While acknowledging the diversity among Tribal communities in India, certain contexts necessitate viewing them as a unified group. In policy formulation, addressing common challenges such as land alienation and cultural preservation is vital. Additionally, when advocating for their constitutional rights, recognizing their shared historical marginalization and socio-economic vulnerabilities is crucial for equitable development.
UPSC Mains General Studies Paper – 1 Mains 2022
- Start with explaining the Tribal communities in India.
- Discuss the diversity in the Tribal communities in India.
- Conclusion/ way forward to accordingly.
Tribe is a social group having many clans, nomadic bands and other sub groups living on a definite geographical area having separate language, separate and singular culture. Government of India Act 1935 included members of the community living or dependent on the forest, in a single category called Scheduled Tribe (STs).
Diversity in the Tribal communities in India:
Tribal communities in India are diverse and consist of a wide range of ethnic and linguistic groups. Tribal communities in India are a diverse group, with significant differences in terms of language, culture, and traditions. there are certain contexts in which it may be appropriate to consider them as a single category.
- Tribes in India : The total population of Scheduled Tribes is 10.43 crore as per the Census 2011 which accounts for 8.6 per cent of the country’s total population and 11.3 percent of the total rural population. The share of the Scheduled Tribe population in urban areas is a meagre 2.8%.Madhya Pradesh has the largest number of scheduled Tribes followed by Orissa. Bastar district of Chhattisgarh consists of the largest number of Scheduled Tribes. There are no Scheduled Tribes in Punjab, Delhi, Chandigarh, Pondicherry, Haryana.
- Geographical status of tribes: Roy Burman divides tribal communities into five territorial groupings, taking into account their historical ethnic and socio-cultural relations. These are :North-east India, comprising Assam, Arunachal Pradesh, Nagaland, Manipur and Tripura; The sub-Himalayan region of north and north-west India, comprising hill districts of Uttarakhand and Himachal Pradesh; Central and East India, Madhya Pradesh (Chhattisgarh),and Andhra Pradesh; South India comprising Tamil Nadu, Kerala and Karnataka; and Western India, comprising Rajasthan, Gujarat and Maharashtra.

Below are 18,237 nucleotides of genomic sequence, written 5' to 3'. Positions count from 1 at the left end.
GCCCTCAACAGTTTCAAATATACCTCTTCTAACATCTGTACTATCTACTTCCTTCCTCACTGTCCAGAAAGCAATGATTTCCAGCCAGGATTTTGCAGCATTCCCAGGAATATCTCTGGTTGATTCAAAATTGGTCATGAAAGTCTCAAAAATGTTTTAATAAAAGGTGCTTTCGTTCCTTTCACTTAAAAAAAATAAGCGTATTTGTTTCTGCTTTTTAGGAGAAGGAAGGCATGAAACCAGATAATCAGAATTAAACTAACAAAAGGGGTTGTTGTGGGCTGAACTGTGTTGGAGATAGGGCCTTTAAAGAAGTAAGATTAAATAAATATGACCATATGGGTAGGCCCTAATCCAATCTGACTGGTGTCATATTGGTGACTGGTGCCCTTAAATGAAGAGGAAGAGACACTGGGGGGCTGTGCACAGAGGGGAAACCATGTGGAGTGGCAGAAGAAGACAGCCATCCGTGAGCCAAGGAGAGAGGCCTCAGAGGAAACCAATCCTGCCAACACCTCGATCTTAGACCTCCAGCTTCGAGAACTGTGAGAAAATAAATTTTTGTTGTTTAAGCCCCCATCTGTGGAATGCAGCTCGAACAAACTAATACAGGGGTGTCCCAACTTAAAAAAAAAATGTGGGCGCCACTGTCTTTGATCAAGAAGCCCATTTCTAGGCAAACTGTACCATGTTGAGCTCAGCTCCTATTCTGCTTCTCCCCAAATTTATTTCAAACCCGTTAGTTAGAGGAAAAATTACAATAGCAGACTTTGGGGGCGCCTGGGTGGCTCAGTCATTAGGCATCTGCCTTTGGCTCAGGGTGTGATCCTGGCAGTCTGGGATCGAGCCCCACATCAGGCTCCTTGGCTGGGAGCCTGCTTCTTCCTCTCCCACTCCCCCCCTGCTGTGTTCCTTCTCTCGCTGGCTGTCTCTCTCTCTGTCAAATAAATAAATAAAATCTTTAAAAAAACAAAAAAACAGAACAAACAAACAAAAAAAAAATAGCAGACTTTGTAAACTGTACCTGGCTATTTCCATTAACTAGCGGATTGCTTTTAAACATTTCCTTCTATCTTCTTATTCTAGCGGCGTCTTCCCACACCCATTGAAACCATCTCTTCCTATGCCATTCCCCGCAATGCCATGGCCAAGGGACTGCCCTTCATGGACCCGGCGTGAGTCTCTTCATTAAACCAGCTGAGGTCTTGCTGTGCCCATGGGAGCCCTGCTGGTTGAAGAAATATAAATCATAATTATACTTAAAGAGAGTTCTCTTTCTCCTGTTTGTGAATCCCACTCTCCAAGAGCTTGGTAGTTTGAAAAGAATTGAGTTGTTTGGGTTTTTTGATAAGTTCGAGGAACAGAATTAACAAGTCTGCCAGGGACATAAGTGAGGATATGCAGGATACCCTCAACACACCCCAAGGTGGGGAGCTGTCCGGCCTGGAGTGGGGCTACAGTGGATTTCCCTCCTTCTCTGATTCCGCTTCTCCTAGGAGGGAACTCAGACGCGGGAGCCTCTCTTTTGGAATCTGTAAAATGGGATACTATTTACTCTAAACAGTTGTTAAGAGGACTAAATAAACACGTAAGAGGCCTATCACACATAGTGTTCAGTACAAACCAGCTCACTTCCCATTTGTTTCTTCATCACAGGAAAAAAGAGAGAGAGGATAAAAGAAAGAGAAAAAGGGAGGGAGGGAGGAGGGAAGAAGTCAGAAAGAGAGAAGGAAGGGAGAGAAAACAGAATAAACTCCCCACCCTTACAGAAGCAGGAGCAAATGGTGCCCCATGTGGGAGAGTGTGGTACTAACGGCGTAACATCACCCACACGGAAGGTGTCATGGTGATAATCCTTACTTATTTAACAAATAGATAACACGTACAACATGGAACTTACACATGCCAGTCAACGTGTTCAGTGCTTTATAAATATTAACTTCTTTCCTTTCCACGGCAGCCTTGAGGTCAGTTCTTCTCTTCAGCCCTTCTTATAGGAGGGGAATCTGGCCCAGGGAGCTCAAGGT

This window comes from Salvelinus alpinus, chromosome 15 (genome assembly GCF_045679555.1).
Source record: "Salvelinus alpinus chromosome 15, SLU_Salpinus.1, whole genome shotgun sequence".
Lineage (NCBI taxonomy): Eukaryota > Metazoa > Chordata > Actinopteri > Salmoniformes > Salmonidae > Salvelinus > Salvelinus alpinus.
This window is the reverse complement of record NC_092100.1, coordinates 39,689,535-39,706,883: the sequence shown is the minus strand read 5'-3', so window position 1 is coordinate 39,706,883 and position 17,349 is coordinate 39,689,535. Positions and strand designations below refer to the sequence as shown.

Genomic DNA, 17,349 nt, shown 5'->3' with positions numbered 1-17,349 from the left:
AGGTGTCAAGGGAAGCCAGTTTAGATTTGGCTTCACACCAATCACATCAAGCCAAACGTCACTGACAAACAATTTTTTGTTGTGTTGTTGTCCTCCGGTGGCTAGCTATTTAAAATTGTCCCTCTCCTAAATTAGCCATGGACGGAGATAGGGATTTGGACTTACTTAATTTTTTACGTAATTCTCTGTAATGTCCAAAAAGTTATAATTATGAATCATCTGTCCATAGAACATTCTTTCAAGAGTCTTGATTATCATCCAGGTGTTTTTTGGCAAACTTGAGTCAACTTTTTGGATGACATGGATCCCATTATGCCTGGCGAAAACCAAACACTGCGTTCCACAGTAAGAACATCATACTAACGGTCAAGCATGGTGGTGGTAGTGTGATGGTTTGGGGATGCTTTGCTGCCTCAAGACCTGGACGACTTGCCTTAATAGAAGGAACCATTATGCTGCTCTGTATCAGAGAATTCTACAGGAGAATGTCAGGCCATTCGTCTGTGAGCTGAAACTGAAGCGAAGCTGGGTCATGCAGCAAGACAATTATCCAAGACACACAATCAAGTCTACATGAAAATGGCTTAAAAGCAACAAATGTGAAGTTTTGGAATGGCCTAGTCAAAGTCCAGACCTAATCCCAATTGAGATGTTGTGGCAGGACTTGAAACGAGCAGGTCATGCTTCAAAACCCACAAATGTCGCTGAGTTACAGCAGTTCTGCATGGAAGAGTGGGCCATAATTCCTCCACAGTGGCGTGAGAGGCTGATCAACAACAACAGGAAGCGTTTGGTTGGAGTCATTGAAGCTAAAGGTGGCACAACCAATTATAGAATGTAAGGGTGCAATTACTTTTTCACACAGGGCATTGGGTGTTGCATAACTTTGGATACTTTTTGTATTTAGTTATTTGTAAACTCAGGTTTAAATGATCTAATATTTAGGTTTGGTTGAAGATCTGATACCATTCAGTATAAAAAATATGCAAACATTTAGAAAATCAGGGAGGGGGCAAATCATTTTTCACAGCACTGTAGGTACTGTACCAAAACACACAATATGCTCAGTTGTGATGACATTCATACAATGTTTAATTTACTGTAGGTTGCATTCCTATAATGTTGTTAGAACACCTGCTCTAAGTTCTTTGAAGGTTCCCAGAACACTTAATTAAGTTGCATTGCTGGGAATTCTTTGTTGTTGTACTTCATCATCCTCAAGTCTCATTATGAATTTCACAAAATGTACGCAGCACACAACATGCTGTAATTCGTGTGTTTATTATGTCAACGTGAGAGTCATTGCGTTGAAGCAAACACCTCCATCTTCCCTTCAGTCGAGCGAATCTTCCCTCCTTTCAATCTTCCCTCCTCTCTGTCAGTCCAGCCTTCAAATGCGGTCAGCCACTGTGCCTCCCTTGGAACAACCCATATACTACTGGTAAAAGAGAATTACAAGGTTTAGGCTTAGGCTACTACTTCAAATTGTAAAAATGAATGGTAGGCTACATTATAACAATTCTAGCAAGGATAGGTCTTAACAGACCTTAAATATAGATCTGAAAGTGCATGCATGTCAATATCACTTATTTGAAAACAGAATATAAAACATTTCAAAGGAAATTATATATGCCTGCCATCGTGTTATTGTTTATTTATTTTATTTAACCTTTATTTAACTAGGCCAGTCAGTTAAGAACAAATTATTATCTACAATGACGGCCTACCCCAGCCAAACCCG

- socio-economic condition of tribes: In tribal areas, most schools lack basic infrastructure, including minimal learning materials and even minimal sanitary provisions. Due to economic backwardness and insecure livelihood, the tribals face health problems. The degradation of the natural environment, particularly through the destruction of forests and a rapidly shrinking resource base, has its impact on the status of women. Increasingly, the traditional institutions and laws of tribals are coming into conflict with modern institutions which create apprehensions among the tribals about preserving their identity.
- Culture and language :Culture and Language of Major Tribes Unity in diversity is one of the most spectacular features amongst the population of India. Tribal culture of India, their traditions and practices interpenetrate almost all the aspects of Indian culture and civilisation. From the Aryan, Dravidian to the Indo-Tibetan languages, Indian tribal culture has also seen a tremendous merging of cultures within its own people.
- Education and sex ratio : According to the Census figures, the literacy rate for STs in India improved from 47.1 per cent in 2001 to 59 per cent in 2011. The sex ratio among Scheduled Tribes is 990 females per 1,000 males.
- Tribal Economy : The dominant economies of the tribes are: Hunting, Fishing and Gathering. Most of them are practising primitive occupations like Shifting Cultivation and Lumbering, Sedentary Cultivation and Animal husbandry.
- Representation in Legislatures and Panchayats: Under Article 330 and 332 of the Indian Constitution, seats have been reserved for Scheduled Tribes in Lok Sabha and state Vidhan Sabha’s. Following the introduction of Panchayati Raj, Suitable safeguards have been provided for proper representation of the members of the Scheduled Tribes by reserving seats for them in the Gram Panchayats, Block Panchayats, District Panchayats etc.
- Reservation in the Service: Government has made provisions for their adequate representation in the services. To facilitate their adequate representation certain concessions have been provided, such as: Exemption in age limits and Relaxation in the standard of suitability.
Overall, while it is important to recognize the diversity among tribal communities in India, there are certain contexts in which it may be appropriate to consider them as a single category, such as when addressing issues related to their overall socio-economic and political status and their relationship with the state and other non-tribal groups.
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